A Want of Kindness by Joanne Limburg

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Word PressThis is sub-titled “A Novel of Queen Anne”, but it’s actually about Anne as a princess.  It ends when she’s about to become queen. That’s rather a shame, because her reign is such a crucial period in British history – the Act of Union, the implementation of the Act of Settlement making it clear that Parliament actually gets to decide the succession, and Britain coming to challenge and replace France in the superpower stakes – but Anne is so neglected by historical novelists generally that it’s great to see any novel about her.  And this really is about her, whereas most people writing about her, whether they’re writing fact or fiction, tend to concentrate on the Marlboroughs, her relationship with the Marlboroughs, the Marlboroughs’ relationships with everyone else and the events of and fallout from the Glorious Revolution, with poor Anne getting shoved into the background.

It’s not the easiest of books to get into, because it’s a pastiche, written in a very 18th century way – short chapters, long chapter-headings.  Also, it’s written in the present tense, which IMHO always makes novels feel rather infantilised.  And the author’s tried hard to stick to the language of the time, but you often get the feeling that she’s based it on the language of Jane Austen, a century later!   Having said all that, it gives a very interesting picture of Anne’s life.  It’s well-known that she had seventeen pregnancies, at least one of which was with twins, but no surviving children.  She had one son who suffered from hydrocephalus but lived to be 11, two daughters who died of smallpox in infancy and two other children who died soon after birth, and numerous miscarriages, and stillbirths.  It’s now thought that she had “sticky blood”, but of course there was nothing that could be done about it at the time.

I don’t think she ever gets the sympathy that Catherine of Aragon, for example, does, but that’s probably because her era is so neglected compared to the Tudor era. It’s strange, because she was popular at the time – almost certainly the most popular of the Stuart monarchs of England in their own time, although historians tend to prefer Charles II because he’s so much more entertaining!  The book, heartbreakingly, shows her repeatedly asking why God is punishing her.  It’s not hard to imagine that happening.   We also see a not particularly intelligent woman, and one who struggled with poor eyesight and other health problems, trying to deal with life at the glittering Restoration court of Charles II, and then cope with all the political intrigue of the Popish Plot, the Monmouth Rebellion, the Glorious Revolution and the Act of Settlement.  A neglected period, and a neglected princess/queen.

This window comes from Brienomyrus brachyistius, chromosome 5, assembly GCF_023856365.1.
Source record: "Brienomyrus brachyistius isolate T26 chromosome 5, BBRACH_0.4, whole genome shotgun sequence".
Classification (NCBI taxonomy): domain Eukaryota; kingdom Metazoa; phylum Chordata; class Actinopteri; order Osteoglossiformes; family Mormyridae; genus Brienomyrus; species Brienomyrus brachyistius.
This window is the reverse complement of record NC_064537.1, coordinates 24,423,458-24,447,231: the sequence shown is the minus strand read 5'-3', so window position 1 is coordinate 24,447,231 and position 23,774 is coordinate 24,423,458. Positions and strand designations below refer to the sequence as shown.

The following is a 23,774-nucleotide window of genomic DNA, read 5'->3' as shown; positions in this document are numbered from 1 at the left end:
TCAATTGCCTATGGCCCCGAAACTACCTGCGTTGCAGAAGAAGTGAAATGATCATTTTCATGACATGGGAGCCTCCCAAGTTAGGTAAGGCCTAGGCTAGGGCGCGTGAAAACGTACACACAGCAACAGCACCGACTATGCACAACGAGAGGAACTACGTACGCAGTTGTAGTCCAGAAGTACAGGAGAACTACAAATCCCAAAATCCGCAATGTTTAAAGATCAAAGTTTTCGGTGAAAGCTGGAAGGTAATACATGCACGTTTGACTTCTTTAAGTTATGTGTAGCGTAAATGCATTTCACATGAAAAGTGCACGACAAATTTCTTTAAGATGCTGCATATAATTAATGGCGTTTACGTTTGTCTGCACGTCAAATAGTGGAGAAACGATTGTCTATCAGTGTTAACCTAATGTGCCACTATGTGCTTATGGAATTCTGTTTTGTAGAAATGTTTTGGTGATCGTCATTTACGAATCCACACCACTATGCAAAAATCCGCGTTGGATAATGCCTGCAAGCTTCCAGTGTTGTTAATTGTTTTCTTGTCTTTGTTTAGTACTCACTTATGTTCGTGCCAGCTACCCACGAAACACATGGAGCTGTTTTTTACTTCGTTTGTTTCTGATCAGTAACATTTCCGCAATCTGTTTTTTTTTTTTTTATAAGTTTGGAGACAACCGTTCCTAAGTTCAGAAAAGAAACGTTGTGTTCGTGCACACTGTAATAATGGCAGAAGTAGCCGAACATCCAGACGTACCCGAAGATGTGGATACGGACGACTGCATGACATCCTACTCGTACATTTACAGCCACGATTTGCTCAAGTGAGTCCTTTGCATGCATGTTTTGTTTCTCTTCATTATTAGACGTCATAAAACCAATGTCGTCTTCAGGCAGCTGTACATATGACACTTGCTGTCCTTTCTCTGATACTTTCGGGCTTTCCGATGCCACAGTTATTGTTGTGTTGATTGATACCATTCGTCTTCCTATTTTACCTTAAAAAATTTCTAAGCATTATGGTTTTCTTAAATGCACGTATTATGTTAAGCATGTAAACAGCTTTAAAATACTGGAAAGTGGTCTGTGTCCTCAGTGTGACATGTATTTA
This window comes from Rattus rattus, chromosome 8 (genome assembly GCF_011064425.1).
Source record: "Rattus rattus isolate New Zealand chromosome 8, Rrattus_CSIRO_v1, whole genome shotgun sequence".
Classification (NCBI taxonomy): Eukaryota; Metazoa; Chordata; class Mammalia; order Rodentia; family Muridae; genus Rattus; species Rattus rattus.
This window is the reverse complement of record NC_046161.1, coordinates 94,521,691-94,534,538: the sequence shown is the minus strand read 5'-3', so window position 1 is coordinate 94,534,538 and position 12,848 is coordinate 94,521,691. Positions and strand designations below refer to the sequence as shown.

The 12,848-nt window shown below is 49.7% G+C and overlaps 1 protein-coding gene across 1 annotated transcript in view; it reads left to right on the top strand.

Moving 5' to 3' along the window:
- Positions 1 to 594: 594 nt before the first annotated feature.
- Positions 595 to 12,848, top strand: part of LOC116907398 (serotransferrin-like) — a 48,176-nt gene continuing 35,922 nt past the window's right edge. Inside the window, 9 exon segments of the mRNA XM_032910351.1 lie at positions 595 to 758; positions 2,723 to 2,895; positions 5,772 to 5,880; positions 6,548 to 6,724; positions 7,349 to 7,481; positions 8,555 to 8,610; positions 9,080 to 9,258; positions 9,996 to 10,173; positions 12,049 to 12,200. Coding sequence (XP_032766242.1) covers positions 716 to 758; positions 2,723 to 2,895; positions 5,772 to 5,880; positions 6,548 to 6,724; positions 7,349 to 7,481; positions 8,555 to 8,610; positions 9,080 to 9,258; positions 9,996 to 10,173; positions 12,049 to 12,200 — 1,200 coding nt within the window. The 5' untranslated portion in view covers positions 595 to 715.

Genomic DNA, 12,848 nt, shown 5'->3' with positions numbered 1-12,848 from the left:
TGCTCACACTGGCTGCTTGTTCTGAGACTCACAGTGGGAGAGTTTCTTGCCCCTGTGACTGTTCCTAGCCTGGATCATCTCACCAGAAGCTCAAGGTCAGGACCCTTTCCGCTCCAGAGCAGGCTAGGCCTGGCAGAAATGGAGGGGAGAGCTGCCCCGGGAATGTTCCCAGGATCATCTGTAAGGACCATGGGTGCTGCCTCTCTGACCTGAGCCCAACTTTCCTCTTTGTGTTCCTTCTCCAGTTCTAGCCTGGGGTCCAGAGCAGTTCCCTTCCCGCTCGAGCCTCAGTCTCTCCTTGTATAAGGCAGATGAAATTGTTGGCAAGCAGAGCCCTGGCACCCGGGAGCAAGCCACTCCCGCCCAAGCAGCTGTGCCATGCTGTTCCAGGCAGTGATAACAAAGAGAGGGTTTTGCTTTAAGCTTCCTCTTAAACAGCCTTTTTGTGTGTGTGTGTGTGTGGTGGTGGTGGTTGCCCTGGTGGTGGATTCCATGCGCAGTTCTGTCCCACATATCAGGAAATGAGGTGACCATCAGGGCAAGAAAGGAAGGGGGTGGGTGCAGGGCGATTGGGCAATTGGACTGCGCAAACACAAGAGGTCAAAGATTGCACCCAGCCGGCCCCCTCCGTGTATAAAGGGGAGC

The title, “A Want of Kindness”, refers to the falling out between Anne and her sister Mary. Mary is generally treated more kindly by historians than Anne is, and, quite honestly, I think that a lot of that is due to male chauvinism.  Anne is sneered at because her friendships and fallings-out with Sarah Churchill and Abigail Masham are seen as being schoolgirlish, but male monarchs were always falling in and out with different “favourites” as well, and no-one sneers about that.   And she’s sneered at because she was fat.  George IV is as well, but not to the same extent.

I think everyone struggled with the rights and wrongs of the Glorious Revolution. I struggle with it, and I wasn’t born until nearly 300 years afterwards!   All that social contract stuff that Locke goes on about, and all that de facto and de jure stuff.   We’ll never know how Mary or Anne really felt about it.  Did they feel guilty?  Surely they must have done: the book shows Anne feeling guilt, and sadness at being separated from her father and stepmother.  In the book, she doesn’t really express any doubts that James Edward really is her half-brother, whereas, in public, she seems to’ve been reluctant to admit that he was.  What did Anne really feel about the Hanoverian succession?  Again, we’ll never know.  Anyway, to get back to the “want of kindness”, Mary and Anne fell out, and weren’t reconciled before Mary’s death.  A lot of the bad feeling seems to have been due to Mary’s disapproval of Anne’s closeness to the Marlboroughs.  They do tend to overshadow Anne in most of what’s written about her.  But they don’t in this – this genuinely is about Anne.  I’m not overly keen on the style, but I really do like the content.

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The Double Life of Mistress Kit Kavanagh by Marina Fiorato